“Every 4th of July I would strap my Barbies to fireworks. It was thrilling to see what happened to Barbie when she went into space.”
.…on being inspired by STEM learning as a girl when she discovered physics, via GeekWire.
In 2021, Dallas saw the launch of an extraordinary exhibition under the banner of the IF/THEN initiative, aimed at promoting women in science, technology, engineering, and math. The centerpiece: a collection of 120 life-sized, 3D-printed statues representing a diverse group of women STEM professionals.
The exhibit was celebrated as the largest 3D-printed exhibit of its kind, blending art and technology with inspiring results—and statues from the exhibit are now traveling across the U.S. to places like Pacific Science Center’s “Science for Everyone” exhibit in Seattle, where six were recently put on display.
Supported by Lyda Hill Philanthropies, the initiative is rooted in the belief that “If she can see it, then she can be it.” By providing visible role models for young girls and women, the now traveling exhibit shows that careers in STEM aren’t only possible, but are varied and exciting.
It took a feat of modern technology to create the statues. Each one began as a 3D image, formed through a scanning process involving 89 cameras and 25 projectors. The detailed scanning took place in a specially designed booth. The images were brought to life through a meticulous printing process, where layers of acrylic gel were built up over several hours, resulting in brightly orange-hued, lifelike figures.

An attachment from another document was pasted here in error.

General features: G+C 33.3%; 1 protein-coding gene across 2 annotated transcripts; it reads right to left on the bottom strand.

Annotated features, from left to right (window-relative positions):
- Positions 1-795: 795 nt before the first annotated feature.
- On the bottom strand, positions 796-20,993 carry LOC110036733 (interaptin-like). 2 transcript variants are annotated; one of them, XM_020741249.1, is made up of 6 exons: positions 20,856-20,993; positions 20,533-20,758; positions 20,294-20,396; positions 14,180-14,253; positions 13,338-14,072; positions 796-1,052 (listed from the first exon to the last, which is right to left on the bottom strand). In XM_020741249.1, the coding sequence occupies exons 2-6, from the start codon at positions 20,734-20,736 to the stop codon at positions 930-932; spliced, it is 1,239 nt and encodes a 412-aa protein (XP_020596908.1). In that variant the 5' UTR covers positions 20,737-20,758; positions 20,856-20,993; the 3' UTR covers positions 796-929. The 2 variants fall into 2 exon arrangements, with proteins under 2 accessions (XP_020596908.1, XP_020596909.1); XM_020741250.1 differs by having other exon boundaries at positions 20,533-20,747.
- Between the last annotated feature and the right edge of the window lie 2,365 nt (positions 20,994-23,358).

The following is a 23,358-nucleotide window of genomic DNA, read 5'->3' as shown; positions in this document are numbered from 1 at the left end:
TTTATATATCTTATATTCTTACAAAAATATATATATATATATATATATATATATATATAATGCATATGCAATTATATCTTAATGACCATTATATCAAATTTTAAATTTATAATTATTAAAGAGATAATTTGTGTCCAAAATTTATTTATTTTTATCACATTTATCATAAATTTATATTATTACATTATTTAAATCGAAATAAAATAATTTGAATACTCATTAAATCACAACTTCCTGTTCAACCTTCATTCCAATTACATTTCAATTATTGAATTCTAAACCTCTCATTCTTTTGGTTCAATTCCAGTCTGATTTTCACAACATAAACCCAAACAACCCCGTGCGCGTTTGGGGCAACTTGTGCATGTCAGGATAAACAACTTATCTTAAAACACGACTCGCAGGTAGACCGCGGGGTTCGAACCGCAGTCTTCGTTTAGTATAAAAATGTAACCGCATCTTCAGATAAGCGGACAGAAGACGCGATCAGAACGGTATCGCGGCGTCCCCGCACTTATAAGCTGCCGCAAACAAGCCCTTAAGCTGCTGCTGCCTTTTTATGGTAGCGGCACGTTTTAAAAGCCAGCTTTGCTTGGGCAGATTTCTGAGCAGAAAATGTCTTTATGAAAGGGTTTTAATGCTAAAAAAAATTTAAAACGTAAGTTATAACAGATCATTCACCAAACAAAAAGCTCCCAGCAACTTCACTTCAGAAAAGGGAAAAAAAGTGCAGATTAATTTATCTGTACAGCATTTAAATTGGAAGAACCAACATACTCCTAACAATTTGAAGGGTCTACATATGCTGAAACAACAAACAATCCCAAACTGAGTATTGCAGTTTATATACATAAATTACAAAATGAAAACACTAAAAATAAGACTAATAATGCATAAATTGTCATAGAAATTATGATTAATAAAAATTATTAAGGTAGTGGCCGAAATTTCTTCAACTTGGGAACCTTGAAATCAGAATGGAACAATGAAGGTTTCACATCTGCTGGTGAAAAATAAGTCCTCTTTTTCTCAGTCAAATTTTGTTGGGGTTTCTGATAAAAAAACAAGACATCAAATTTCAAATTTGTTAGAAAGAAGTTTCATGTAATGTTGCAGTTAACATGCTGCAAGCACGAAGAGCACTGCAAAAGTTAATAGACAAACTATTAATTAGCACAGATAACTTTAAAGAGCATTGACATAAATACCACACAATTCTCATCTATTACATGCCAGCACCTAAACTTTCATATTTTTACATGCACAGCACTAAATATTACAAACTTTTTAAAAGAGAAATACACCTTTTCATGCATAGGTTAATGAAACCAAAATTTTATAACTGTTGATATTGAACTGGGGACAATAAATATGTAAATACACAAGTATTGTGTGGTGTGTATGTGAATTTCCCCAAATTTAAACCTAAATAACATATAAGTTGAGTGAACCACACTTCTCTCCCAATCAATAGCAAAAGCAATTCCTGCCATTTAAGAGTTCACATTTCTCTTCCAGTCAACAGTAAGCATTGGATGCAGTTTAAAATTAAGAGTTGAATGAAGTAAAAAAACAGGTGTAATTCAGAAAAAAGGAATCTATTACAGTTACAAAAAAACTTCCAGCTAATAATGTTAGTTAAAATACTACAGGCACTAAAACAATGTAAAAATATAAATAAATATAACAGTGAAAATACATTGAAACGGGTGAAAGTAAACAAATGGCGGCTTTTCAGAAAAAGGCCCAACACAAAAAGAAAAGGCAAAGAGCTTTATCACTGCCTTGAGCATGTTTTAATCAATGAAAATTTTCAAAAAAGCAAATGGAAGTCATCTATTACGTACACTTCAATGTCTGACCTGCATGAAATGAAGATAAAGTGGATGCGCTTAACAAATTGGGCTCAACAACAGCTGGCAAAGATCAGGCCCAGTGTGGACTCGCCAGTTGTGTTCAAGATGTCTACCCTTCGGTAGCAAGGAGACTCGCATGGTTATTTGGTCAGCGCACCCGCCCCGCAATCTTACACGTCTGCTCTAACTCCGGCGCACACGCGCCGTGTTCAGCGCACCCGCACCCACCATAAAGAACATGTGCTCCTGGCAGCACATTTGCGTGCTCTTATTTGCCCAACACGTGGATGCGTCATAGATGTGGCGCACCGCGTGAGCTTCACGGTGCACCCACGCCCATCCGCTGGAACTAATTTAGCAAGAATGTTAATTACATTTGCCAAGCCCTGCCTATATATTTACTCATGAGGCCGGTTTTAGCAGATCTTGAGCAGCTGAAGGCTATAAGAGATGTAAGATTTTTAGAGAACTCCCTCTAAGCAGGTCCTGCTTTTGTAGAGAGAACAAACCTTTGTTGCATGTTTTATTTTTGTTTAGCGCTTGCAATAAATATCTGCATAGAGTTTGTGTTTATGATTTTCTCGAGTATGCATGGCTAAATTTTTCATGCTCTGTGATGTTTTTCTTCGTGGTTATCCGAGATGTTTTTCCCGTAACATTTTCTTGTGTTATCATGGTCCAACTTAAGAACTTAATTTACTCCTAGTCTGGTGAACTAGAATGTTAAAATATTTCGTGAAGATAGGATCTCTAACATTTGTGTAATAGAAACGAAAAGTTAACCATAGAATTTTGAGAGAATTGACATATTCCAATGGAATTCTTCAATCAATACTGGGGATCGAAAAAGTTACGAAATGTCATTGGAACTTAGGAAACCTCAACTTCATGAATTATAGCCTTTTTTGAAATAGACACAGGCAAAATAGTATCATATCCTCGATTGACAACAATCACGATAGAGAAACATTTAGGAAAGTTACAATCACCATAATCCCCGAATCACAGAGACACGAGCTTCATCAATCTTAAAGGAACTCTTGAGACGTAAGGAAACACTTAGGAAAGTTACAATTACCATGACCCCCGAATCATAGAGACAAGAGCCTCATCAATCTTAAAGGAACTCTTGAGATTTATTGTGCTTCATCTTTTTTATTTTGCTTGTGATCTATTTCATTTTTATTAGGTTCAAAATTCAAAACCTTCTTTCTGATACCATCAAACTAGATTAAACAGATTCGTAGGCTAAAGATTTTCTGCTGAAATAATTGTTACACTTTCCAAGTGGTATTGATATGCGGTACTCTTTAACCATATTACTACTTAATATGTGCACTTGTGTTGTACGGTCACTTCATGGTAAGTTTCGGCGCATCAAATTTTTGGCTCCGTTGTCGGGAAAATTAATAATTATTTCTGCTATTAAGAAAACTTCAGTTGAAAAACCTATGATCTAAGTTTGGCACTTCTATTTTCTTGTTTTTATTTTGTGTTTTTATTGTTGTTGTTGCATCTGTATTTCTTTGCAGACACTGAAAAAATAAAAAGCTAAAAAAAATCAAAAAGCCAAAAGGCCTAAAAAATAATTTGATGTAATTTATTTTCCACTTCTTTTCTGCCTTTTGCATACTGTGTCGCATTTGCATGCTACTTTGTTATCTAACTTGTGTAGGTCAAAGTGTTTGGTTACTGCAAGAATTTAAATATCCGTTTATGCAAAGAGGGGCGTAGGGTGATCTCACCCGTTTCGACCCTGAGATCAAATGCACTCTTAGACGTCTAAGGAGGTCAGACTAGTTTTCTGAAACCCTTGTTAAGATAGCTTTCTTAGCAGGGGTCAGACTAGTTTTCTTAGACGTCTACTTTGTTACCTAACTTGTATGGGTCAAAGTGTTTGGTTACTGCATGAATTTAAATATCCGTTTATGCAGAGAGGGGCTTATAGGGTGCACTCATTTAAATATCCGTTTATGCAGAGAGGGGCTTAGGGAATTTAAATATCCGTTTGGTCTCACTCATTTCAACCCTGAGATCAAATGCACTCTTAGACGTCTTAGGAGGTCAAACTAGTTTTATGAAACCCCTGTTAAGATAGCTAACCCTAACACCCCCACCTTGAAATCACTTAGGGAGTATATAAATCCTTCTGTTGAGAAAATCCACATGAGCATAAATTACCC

“For the longest time I thought I had to choose between my interests—I would either become an artist or a scientist—but never both,” said biomedical researcher Jaye Gardiner, one of the women portrayed in the Seattle exhibit, according to GeekWire. “However, that all changed when I met my high school chemistry teacher, Mr. Coy. He was an active musician and a science teacher.”
You can read the GeekWire story here.
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